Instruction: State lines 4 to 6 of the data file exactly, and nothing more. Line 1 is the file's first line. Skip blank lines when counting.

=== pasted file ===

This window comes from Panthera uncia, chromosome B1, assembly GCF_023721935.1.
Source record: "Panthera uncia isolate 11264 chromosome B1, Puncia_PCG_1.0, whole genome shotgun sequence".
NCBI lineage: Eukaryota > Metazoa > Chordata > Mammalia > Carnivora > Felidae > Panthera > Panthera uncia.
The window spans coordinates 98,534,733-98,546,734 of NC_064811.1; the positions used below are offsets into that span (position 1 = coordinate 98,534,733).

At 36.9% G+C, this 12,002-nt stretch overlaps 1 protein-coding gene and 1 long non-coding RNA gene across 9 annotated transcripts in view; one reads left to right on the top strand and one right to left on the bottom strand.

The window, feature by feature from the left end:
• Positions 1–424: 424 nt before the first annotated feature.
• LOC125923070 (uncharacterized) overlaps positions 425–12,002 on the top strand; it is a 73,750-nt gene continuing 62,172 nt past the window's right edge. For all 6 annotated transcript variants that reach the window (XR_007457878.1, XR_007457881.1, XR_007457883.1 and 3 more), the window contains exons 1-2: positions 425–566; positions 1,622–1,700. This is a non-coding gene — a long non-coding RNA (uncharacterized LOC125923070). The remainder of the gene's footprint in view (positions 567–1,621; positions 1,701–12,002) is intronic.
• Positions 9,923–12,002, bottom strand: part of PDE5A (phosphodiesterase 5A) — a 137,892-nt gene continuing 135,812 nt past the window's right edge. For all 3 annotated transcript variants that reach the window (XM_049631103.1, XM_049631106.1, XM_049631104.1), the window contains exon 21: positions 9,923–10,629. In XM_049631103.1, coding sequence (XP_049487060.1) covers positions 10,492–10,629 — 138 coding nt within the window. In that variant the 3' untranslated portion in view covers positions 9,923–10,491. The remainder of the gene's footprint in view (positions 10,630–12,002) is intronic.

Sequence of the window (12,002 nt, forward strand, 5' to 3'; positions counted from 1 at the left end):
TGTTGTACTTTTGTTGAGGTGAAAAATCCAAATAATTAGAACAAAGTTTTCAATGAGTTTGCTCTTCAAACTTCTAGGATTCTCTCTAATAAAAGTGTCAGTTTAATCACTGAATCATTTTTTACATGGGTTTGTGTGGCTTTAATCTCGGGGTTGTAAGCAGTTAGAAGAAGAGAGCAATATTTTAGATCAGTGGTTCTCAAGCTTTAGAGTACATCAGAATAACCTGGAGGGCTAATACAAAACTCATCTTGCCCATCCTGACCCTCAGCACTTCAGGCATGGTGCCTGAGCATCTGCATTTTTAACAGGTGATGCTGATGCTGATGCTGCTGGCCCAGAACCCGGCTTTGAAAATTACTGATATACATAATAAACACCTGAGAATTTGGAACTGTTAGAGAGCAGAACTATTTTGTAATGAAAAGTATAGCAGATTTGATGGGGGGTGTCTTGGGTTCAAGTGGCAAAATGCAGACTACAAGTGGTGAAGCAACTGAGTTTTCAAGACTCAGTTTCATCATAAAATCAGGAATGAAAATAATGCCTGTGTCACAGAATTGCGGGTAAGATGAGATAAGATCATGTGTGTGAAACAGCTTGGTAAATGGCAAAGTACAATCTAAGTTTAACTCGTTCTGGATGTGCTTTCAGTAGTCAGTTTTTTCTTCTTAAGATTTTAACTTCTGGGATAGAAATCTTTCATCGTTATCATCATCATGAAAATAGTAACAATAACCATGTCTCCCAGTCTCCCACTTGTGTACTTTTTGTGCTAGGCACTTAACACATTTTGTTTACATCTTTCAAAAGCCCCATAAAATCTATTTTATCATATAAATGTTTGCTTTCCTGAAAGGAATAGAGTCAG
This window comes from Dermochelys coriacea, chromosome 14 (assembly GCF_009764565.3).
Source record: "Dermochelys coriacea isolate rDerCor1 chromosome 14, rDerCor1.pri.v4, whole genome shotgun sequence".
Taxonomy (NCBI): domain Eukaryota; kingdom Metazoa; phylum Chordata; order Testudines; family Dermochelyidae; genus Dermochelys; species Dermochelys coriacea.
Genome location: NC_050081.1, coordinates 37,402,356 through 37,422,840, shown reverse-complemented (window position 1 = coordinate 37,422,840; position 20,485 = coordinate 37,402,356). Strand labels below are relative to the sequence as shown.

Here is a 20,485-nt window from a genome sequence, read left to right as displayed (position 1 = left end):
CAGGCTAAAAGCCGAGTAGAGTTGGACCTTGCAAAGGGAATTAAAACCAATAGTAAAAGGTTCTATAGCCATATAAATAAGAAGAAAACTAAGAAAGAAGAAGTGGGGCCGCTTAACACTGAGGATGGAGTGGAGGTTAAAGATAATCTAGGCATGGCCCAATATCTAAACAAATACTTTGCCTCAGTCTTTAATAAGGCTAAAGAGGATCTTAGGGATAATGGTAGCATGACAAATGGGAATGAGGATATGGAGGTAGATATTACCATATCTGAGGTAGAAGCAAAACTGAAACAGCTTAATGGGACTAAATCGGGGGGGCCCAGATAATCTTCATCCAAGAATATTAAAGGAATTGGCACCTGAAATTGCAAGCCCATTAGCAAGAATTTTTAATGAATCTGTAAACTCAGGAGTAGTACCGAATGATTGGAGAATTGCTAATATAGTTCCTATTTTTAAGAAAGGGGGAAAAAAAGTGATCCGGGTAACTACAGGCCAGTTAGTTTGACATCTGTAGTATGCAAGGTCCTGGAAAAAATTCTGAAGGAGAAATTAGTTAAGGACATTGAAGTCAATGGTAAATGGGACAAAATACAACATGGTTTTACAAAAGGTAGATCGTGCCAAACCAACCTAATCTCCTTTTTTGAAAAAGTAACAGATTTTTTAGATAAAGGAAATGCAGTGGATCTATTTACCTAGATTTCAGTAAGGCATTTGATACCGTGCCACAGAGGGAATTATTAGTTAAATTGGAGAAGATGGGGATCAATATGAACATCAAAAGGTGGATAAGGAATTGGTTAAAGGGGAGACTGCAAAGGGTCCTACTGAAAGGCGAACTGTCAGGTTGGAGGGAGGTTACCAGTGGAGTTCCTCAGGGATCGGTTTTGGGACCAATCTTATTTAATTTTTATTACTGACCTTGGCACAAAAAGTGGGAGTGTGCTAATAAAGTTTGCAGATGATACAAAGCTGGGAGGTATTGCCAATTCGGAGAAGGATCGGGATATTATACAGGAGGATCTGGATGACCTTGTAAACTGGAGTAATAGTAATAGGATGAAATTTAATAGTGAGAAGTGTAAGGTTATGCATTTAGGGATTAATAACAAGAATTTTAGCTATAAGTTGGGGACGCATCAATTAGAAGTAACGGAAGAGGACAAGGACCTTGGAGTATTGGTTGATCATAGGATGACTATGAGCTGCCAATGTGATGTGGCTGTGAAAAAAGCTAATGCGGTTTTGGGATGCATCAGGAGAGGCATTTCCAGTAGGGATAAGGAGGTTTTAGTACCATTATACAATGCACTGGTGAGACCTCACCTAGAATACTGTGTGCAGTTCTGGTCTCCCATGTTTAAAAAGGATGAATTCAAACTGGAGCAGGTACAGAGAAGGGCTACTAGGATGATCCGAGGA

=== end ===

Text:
The window spans coordinates 98,534,733-98,546,734 of NC_064811.1; the positions used below are offsets into that span (position 1 = coordinate 98,534,733).

At 36.9% G+C, this 12,002-nt stretch overlaps 1 protein-coding gene and 1 long non-coding RNA gene across 9 annotated transcripts in view; one reads left to right on the top strand and one right to left on the bottom strand.

The window, feature by feature from the left end: